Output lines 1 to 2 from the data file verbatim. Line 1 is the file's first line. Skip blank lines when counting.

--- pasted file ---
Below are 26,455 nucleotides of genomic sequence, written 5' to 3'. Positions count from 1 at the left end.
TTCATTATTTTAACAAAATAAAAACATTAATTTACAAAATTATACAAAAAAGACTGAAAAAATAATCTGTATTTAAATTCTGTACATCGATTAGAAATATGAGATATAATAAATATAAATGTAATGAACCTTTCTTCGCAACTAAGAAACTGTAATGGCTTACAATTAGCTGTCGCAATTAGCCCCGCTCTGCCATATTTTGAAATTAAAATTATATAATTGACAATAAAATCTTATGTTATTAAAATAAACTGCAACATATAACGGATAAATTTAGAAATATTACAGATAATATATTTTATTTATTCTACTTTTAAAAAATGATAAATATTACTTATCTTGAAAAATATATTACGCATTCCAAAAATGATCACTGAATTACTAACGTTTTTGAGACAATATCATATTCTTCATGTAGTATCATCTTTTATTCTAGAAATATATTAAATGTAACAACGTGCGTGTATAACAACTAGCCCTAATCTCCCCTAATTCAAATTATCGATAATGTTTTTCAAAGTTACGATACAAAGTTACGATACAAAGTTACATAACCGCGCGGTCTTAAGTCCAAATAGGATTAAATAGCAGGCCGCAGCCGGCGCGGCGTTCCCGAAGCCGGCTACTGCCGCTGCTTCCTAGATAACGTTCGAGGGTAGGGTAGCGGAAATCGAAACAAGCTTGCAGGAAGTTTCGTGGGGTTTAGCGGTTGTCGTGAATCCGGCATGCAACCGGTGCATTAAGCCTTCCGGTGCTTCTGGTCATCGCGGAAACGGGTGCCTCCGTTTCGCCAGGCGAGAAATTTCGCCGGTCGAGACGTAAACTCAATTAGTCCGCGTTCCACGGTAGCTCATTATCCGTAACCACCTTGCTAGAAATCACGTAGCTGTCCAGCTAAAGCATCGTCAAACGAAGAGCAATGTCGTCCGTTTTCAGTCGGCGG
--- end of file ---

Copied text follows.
Below are 26,455 nucleotides of genomic sequence, written 5' to 3'. Positions count from 1 at the left end.
TTCATTATTTTAACAAAATAAAAACATTAATTTACAAAATTATACAAAAAAGACTGAAAAAATAATCTGTATTTAAATTCTGTACATCGATTAGAAATATGAGATATAATAAATATAAATGTAATGAACCTTTCTTCGCAACTAAGAAACTGTAATGGCTTACAATTAGCTGTCGCAATTAGCCCCGCTCTGCCATATTTTGAAATTAAAATTATATAATTGACAATAAAATCTTATGTTATTAAAATAAACTGCAACATATAACGGATAAATTTAGAAATATTACAGATAATATATTTTATTTATTCTACTTTTAAAAAATGATAAATATTACTTATCTTGAAAAATATATTACGCATTCCAAAAATGATCACTGAATTACTAACGTTTTTGAGACAATATCATATTCTTCATGTAGTATCATCTTTTATTCTAGAAATATATTAAATGTAACAACGTGCGTGTATAACAACTAGCCCTAATCTCCCCTAATTCAAATTATCGATAATGTTTTTCAAAGTTACGATACAAAGTTACGATACAAAGTTACATAACCGCGCGGTCTTAAGTCCAAATAGGATTAAATAGCAGGCCGCAGCCGGCGCGGCGTTCCCGAAGCCGGCTACTGCCGCTGCTTCCTAGATAACGTTCGAGGGTAGGGTAGCGGAAATCGAAACAAGCTTGCAGGAAGTTTCGTGGGGTTTAGCGGTTGTCGTGAATCCGGCATGCAACCGGTGCATTAAGCCTTCCGGTGCTTCTGGTCATCGCGGAAACGGGTGCCTCCGTTTCGCCAGGCGAGAAATTTCGCCGGTCGAGACGTAAACTCAATTAGTCCGCGTTCCACGGTAGCTCATTATCCGTAACCACCTTGCTAGAAATCACGTAGCTGTCCAGCTAAAGCATCGTCAAACGAAGAGCAATGTCGTCCGTTTTCAGTCGGCGG